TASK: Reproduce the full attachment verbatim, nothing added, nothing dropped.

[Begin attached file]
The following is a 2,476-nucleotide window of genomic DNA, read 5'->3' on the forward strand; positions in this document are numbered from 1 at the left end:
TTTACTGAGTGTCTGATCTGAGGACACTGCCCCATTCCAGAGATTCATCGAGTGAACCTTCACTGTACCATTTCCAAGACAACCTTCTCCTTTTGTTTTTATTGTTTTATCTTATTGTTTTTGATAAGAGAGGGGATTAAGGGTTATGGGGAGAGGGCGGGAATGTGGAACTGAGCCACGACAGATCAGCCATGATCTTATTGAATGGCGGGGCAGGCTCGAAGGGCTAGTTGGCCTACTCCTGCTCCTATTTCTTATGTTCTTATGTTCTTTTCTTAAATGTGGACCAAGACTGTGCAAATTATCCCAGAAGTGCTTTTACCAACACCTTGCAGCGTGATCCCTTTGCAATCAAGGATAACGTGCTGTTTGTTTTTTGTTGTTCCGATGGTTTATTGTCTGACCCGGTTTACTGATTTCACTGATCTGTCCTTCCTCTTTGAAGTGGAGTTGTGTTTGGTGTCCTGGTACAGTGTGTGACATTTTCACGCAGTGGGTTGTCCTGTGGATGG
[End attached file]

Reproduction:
The following is a 2,476-nucleotide window of genomic DNA, read 5'->3' on the forward strand; positions in this document are numbered from 1 at the left end:
TTTACTGAGTGTCTGATCTGAGGACACTGCCCCATTCCAGAGATTCATCGAGTGAACCTTCACTGTACCATTTCCAAGACAACCTTCTCCTTTTGTTTTTATTGTTTTATCTTATTGTTTTTGATAAGAGAGGGGATTAAGGGTTATGGGGAGAGGGCGGGAATGTGGAACTGAGCCACGACAGATCAGCCATGATCTTATTGAATGGCGGGGCAGGCTCGAAGGGCTAGTTGGCCTACTCCTGCTCCTATTTCTTATGTTCTTATGTTCTTTTCTTAAATGTGGACCAAGACTGTGCAAATTATCCCAGAAGTGCTTTTACCAACACCTTGCAGCGTGATCCCTTTGCAATCAAGGATAACGTGCTGTTTGTTTTTTGTTGTTCCGATGGTTTATTGTCTGACCCGGTTTACTGATTTCACTGATCTGTCCTTCCTCTTTGAAGTGGAGTTGTGTTTGGTGTCCTGGTACAGTGTGTGACATTTTCACGCAGTGGGTTGTCCTGTGGATGG